William Shakespeare.

The dramatic works of William Shakspeare... embracing a life of the poet, and notes, original and selected (Volume 4) online

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2 Edward III. bore for his device the rays of the sun dispersing them
selves out of a cloud. Camderi s Remaines.



SC. I.] KING HENRY VI. 395

* The commons here in Kent are up in arms ;

* And, to conclude, reproach, and beggary,

* Is crept into the palace of our king,

* And all by thee. Away ! convey him hence.

* Svff- ^ ^ iat I were a god, to shoot forth thunder

* Upon these paltry, servile, abject drudges !

* Small things make base men proud ; 4 this villain here,
4 Being captain of a pinnace, 1 threatens more
4 Than Bargulus the strong Illyrian pirate. 2
4 Drones suck not eagles blood, but rob beehives.
4 It is impossible, that I should die
4 By such a lowly vassal as thyself.
4 Thy words move rage, and not remorse, in me : 3
6 I go of message from the queen to France ;
4 I charge thee, waft me safely cross the channel.

4 Cap. Walter,

4 Whit. Come, Suffolk, I must waft thee to thy
death.

* Suff. Gelidus timor occupat artus ; 4 tis thee I fear.
4 Whit. Thou shalt have cause to fear, before I leave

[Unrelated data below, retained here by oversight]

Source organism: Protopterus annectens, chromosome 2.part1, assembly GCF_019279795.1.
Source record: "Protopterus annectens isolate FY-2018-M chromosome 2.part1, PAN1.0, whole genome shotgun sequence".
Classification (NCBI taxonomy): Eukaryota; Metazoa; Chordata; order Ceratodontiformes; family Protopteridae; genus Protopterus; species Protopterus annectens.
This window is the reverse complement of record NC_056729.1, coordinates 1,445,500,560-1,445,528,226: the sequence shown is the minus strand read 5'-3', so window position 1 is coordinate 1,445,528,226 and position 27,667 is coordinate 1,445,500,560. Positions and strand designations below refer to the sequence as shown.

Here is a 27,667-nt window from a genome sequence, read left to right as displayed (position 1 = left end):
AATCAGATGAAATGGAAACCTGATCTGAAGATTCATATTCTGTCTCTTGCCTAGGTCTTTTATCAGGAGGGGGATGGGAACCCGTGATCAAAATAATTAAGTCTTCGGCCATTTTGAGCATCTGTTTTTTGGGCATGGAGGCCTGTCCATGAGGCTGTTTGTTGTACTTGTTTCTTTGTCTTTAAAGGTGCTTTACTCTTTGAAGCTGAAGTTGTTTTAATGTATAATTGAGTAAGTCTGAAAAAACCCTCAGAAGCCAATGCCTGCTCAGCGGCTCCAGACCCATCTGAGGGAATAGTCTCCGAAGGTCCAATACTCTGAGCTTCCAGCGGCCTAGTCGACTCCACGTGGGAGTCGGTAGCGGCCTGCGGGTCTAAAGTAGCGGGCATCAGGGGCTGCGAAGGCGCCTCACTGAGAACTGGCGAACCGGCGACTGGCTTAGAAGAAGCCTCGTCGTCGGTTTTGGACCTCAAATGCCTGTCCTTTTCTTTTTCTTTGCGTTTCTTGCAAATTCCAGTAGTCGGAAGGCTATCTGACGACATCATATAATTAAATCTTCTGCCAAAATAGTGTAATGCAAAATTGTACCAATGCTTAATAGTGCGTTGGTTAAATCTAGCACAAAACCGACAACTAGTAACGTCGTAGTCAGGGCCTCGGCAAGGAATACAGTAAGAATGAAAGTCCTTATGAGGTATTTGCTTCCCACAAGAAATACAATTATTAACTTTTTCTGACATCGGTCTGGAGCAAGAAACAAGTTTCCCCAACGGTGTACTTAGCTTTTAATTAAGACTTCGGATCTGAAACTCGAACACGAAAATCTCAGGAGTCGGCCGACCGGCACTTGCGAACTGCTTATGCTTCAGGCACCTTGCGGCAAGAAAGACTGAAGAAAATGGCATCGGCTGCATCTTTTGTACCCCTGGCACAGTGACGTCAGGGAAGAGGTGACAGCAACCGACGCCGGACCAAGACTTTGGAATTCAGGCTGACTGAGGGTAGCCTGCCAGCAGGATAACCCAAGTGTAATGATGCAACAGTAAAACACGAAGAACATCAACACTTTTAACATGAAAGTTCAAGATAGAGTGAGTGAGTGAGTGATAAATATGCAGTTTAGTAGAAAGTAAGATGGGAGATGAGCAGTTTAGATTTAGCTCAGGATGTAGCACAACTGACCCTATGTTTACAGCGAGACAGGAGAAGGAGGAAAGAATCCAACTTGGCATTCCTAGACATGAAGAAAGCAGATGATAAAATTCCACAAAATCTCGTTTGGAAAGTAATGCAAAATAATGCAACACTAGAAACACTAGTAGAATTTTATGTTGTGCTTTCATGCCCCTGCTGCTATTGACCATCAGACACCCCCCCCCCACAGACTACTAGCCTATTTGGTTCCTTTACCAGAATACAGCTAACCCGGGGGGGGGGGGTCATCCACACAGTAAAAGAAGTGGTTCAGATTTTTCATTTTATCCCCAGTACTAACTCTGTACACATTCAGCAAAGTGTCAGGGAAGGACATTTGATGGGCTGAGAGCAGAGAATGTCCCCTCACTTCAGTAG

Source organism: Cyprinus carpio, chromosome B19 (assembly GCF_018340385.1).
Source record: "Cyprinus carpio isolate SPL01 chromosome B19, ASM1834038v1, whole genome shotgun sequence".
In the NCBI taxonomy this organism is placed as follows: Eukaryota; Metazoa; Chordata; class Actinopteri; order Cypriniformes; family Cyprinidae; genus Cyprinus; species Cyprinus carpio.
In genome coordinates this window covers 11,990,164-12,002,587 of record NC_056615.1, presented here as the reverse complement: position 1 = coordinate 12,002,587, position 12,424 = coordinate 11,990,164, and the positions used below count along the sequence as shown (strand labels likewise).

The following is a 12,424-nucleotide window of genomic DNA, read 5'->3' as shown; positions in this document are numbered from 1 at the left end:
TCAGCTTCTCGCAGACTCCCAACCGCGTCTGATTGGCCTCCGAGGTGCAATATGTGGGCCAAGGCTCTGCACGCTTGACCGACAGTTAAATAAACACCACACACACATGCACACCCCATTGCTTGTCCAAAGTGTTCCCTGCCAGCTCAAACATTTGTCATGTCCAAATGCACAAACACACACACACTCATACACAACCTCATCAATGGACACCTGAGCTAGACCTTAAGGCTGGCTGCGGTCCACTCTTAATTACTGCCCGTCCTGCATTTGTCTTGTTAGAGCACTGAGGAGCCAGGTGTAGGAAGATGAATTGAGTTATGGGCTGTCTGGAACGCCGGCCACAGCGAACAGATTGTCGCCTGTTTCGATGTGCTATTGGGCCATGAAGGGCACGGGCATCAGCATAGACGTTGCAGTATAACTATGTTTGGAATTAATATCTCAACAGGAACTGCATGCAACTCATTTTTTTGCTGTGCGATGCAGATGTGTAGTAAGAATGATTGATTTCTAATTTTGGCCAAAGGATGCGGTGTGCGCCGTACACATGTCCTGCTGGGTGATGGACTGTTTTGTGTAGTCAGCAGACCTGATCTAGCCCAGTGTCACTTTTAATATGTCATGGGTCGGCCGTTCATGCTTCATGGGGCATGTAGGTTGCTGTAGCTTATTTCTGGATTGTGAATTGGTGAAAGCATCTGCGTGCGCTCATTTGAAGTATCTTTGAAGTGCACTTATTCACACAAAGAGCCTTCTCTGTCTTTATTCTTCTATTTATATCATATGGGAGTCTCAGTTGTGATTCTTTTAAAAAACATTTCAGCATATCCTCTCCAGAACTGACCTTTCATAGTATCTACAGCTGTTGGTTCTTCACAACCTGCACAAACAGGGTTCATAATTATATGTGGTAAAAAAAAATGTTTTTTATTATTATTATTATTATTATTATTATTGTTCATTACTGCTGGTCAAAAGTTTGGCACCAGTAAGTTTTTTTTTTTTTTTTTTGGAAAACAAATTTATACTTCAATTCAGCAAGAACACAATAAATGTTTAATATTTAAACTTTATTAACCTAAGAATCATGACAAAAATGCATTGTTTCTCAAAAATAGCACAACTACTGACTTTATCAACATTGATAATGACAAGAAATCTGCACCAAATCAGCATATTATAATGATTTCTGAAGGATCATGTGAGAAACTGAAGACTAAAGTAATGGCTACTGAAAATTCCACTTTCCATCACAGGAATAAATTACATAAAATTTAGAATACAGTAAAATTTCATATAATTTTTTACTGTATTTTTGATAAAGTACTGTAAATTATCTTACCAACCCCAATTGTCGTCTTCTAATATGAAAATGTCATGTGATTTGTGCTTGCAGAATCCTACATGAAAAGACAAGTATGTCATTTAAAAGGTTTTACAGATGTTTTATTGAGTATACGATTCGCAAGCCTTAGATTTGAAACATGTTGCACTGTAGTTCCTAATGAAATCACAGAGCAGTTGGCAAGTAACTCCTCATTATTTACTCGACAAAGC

thee.

4 What, are ye daunted now ? now will ye stoop ?
4 1 Gent. My gracious lord, entreat him, speak him

fair.

4 & u ff Suffolk s imperial tongue is stern and rough,
1 Used to command, untaught to plead for favor.
4 Far be it we should honor such as these
4 With humble suit ; no, rather let my head



1 A pinnace, then signified a ship of small burden, built for speed.

2 " Bargulus, Illyrius Latro, de quo est apud Theopompum, magnas opes
habuit." Cicero de Officiis, lib. ii. c. 11. Shakspeare, as Dr. Farmer has
shown, might have met with this pirate in some of the translations of his
time : he points out two in which he is mentioned. In the old play it is,
" Abradas the great Macedonian pirate."

3 This line in the original play is properly given to the captain.

4 The source from whence this line has been extracted has not yet been
discovered. The following lines are the nearest which have been found
in the classic poets :

" Subitus tremor occupat artus."

Virg. JEn. v. 446.

"Ille quidem gelidos radiorum viribus artus"

Ovid. Metam. iv. 247.



396 SECOND PART OF [ACT IV.

Stoop to the block, than these knees bow to any,

Save to the God of heaven, and to my king ;

And sooner dance UJXHI a bloody pole,

Than stand uncovered to the vulgar groom.

* True nobility is exempt from fear ;

More can I bear, than you dare execute.

Cap. Hale him away, and let him talk no more.

i Suff. Come, soldiers, show 7 what cruelty ye can, 1
That this my death may never be forgot !
1 Great men oft die by vile bczonians. 2
4 A Roman sworder and banditto slave,
6 Murdered sweet Tully ; Brutus bastard hand
i Stabbed Julius Caesar ; savage islanders,
< Pompey the Great ; 3 and Suffolk dies by pirates.

[Exit SUFF., with WHIT, and others

Cap. And as for these whose ransom we have set,
It is our pleasure, one of them depart.
Therefore come you with us, and let him go.